How better location intelligence can help businesses cope with COVID-19

The COVID-19 pandemic will change—and is already changing—the ways in which business is done across the globe. In this blog post, Matthew Lewin discusses the ways that location technology can improve business resiliency and help businesses cope with the uncertainties of this ongoing crisis.

The COVID-19 pandemic is a global crisis of unprecedented scale. And while it's first and foremost a public health emergency, the threat to businesses is also very real.

Stores have closed or suspended operations. Workers have been laid off or forced to reduce hours. Customers have been left stranded. Business as usual is not business as usual. It won't be for some time.

Leaders face a pair of existential questions: How do we survive under such turbulent conditions? And how do we recover in a world where social distancing, self-isolation and flattening the curve could be the reality long into the future?

One thing's certain: technology and data will be part of the answer. And that includes location technology. The regional nature of the pandemic means that understanding business conditions in their geographic contexts is critical to informing a response strategy. What you do in one community might not work in another. That's true now and especially in the future.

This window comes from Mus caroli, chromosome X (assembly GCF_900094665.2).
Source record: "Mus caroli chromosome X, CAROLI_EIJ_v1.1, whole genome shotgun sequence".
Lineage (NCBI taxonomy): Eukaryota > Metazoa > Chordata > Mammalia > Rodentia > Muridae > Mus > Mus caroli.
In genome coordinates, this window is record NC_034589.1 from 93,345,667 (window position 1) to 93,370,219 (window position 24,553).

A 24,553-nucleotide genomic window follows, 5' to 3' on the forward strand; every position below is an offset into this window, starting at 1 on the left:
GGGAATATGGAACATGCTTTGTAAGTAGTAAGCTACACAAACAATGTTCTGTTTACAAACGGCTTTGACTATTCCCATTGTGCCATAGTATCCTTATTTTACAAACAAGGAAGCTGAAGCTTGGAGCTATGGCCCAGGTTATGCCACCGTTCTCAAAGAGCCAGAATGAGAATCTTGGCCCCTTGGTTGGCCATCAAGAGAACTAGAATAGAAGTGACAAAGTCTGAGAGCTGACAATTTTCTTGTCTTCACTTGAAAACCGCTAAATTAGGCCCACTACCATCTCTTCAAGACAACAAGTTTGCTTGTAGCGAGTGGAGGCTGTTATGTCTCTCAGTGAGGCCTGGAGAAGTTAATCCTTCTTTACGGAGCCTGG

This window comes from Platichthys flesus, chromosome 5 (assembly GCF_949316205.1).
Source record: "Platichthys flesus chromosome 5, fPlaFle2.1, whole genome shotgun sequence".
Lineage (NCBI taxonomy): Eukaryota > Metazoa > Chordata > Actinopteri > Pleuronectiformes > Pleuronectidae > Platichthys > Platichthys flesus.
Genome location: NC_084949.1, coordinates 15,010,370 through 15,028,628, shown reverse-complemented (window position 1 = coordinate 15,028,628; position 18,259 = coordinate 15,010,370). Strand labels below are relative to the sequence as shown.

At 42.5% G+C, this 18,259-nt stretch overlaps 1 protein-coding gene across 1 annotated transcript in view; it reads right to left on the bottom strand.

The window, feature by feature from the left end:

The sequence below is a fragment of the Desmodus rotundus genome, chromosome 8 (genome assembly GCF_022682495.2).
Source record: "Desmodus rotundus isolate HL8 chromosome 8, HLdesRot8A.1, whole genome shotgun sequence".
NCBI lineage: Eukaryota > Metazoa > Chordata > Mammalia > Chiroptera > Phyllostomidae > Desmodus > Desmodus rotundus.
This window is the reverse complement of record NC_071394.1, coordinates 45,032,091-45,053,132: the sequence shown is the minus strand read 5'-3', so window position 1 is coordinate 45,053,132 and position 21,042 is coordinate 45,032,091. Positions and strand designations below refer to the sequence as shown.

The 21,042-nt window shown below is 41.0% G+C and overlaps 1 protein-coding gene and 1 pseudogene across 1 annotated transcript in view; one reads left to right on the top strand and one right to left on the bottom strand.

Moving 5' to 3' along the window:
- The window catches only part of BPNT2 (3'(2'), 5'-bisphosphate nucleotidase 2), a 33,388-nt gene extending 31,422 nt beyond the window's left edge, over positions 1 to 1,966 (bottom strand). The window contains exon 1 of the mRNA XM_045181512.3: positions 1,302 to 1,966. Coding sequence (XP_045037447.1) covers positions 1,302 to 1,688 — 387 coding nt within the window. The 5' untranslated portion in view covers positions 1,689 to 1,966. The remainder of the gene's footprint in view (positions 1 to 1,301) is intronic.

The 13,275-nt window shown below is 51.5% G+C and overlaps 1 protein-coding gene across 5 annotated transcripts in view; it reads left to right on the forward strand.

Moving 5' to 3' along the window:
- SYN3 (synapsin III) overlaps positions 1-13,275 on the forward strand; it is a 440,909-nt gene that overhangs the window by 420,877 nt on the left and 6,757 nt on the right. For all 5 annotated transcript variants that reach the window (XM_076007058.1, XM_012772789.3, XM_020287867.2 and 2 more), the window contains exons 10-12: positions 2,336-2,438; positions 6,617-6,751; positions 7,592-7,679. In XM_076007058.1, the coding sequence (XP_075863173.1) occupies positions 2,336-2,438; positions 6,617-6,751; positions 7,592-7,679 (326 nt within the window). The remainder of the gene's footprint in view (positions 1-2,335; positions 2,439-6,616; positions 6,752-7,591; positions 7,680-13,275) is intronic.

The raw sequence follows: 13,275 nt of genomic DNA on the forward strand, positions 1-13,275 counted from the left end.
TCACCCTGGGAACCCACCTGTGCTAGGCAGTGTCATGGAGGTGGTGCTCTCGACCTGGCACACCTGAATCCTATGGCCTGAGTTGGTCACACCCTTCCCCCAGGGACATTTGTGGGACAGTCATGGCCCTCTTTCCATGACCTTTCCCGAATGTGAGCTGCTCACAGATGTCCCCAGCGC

In this blog post, I provide guidance on ways that location technology can improve business resiliency and help cope with the uncertainties of the COVID-19 crisis.

Short-term tactics

The priority for businesses over the next 90 days is survival. As leaders adapt to the impact of COVID-19, they are rightly focused on protecting the workforce, stabilizing the supply chain, reassuring customers and maintaining financial liquidity. These are essential actions—but they can underwhelm without sufficient geographic awareness.

How location technology can help:

Workforce protection

Employee health and safety is the top priority in times of crisis. Due to the highly infectious nature of the coronavirus, most companies have put in place social distancing measures, such as work-from-home strategies. It's likely you're reading this from a home office of sorts.